As with most sprints, pre-planning was concerned with three tasks (aside from logistics such as food and accommodations):

  • Determining the scope and topics. This proved more difficult than with most sprints.
  • Developing the outline, which required recruiting and motivating subject matter experts.
  • Recruiting authors.

The pre-planning started with productive discussion on a mailing list set up by CiviCRM explicitly for the sprint. Members were added to the list by invitation. In addition to Adam and Andy, it contained about a dozen people with extensive experience deploying CiviCRM in their own organizations and as consultants. They had tremendous experience and lots of ideas about what's missing from the documentation. Their suggestions were deep: how to prepare your organization, how to map your current practice onto CiviCRM, etc.

However, the group needed coordination. There was too much centrifugal force during early discussions; nothing was coalescing. The mailing list members discussed whether the audience should be end-users, administrators, advanced programmers, or outsiders interested in learning what CiviCRM had to offer. They considered nitty-gritty administration books (particularly on advanced topics) and very high-level, conceptual books. They debated different ways to incorporate case studies.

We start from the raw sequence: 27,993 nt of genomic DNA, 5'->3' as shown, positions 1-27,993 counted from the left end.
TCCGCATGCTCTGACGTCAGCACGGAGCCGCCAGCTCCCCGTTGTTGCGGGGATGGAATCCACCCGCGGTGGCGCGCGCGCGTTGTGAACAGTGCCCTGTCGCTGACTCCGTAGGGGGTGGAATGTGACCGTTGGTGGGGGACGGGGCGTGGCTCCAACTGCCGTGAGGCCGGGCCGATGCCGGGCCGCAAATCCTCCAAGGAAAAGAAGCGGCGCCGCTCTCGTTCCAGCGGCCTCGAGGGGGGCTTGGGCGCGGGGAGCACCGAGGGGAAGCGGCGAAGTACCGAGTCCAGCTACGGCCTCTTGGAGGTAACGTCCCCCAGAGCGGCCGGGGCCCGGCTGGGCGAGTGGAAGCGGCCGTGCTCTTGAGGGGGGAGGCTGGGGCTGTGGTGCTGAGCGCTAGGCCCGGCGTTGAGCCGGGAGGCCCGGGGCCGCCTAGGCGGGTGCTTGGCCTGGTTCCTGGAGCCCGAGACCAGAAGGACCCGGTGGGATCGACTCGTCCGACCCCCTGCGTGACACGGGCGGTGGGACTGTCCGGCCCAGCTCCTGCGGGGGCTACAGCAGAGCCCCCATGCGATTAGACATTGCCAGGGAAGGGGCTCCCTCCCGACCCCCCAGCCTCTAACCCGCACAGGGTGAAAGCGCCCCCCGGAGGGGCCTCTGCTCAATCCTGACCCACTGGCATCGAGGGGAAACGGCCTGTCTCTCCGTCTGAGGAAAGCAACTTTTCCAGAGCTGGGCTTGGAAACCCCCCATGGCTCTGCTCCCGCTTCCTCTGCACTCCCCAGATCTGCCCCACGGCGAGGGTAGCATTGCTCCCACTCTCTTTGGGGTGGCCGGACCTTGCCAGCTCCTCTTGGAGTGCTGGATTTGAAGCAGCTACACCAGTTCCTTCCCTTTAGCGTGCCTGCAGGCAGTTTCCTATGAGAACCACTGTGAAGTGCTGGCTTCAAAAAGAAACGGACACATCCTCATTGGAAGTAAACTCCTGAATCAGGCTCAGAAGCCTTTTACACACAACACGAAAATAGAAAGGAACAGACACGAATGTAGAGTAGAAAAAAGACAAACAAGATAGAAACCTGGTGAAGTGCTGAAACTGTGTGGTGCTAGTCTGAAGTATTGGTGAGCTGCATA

All these ideas were good; the question was which to do for this sprint. Andy kept them talking, told them to write down ideas, and tried to formalize what they wrote so it looked actionable.

Eventually Andy realized we should have a vision statement. This might sound like overkill for a sprint, but it seemed useful as a way to anchor the group and give them a guide so they could prioritize. Andy summarized the trend of the conversation, but there was no real work on the vision statement and it didn't prove useful when a quick decision was needed later.

A teleconference lasting more than one hour was also held about ten days before the sprint. Half a dozen CiviCRM leaders joined in, along with Andy (Adam, unfortunately, was not present) and a great deal of progress was made in defining CiviCRM's needs and dividing up tasks before the sprint.